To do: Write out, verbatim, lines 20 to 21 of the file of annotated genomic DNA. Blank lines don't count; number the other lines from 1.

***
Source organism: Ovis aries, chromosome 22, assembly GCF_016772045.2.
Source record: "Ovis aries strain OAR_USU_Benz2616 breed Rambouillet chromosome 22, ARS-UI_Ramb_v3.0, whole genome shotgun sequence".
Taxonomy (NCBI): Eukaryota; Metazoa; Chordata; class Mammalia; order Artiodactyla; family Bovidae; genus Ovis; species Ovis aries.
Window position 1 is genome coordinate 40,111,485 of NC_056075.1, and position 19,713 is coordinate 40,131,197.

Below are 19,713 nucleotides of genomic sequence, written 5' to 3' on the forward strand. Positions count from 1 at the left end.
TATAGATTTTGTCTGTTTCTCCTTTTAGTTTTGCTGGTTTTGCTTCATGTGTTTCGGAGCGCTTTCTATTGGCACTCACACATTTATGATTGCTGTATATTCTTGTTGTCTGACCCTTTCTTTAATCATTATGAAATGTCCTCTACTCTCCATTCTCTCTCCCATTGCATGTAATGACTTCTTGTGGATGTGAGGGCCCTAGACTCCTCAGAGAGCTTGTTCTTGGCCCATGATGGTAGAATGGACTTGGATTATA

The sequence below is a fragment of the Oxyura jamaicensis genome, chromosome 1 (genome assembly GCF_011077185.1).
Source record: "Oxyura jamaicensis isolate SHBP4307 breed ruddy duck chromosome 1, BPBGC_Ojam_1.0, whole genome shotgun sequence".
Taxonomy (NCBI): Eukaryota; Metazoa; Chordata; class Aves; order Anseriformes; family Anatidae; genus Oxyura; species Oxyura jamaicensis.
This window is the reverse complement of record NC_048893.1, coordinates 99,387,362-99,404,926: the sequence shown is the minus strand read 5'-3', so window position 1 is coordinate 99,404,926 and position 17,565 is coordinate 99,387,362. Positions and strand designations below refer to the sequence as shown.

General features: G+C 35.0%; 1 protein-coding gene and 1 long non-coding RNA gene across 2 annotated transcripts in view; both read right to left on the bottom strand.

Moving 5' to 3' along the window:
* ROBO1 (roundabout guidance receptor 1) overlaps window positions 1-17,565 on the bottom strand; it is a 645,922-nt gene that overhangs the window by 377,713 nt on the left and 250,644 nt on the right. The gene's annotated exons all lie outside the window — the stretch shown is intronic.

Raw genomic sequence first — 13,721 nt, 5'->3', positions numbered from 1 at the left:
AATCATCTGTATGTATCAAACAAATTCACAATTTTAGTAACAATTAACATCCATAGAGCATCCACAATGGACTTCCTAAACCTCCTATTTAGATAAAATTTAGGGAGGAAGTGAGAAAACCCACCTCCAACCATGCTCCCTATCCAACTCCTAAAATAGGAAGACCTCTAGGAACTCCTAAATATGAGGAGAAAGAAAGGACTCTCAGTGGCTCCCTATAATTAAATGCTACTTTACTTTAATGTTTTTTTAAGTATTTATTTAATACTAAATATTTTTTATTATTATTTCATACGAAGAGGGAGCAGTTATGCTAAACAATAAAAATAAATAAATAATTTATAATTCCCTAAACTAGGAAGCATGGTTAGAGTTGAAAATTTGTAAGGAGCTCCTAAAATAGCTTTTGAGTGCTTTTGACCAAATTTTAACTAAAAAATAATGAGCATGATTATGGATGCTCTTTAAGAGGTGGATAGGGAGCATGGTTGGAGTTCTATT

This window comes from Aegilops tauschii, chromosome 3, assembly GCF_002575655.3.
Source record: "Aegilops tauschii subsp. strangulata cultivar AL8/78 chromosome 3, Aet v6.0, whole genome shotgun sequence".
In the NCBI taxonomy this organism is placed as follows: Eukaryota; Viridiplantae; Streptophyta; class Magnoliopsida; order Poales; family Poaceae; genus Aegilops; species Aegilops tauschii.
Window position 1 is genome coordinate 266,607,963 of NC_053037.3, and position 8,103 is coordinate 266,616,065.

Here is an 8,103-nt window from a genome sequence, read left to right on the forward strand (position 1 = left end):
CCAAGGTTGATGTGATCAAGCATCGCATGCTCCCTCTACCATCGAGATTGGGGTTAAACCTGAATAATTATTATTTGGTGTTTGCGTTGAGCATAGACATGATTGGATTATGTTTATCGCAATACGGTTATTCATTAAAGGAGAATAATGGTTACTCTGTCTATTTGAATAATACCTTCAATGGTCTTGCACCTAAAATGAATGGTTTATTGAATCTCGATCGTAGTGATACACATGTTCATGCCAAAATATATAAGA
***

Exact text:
Here is an 8,103-nt window from a genome sequence, read left to right on the forward strand (position 1 = left end):
CCAAGGTTGATGTGATCAAGCATCGCATGCTCCCTCTACCATCGAGATTGGGGTTAAACCTGAATAATTATTATTTGGTGTTTGCGTTGAGCATAGACATGATTGGATTATGTTTATCGCAATACGGTTATTCATTAAAGGAGAATAATGGTTACTCTGTCTATTTGAATAATACCTTCAATGGTCTTGCACCTAAAATGAATGGTTTATTGAATCTCGATCGTAGTGATACACATGTTCATGCCAAAATATATAAGA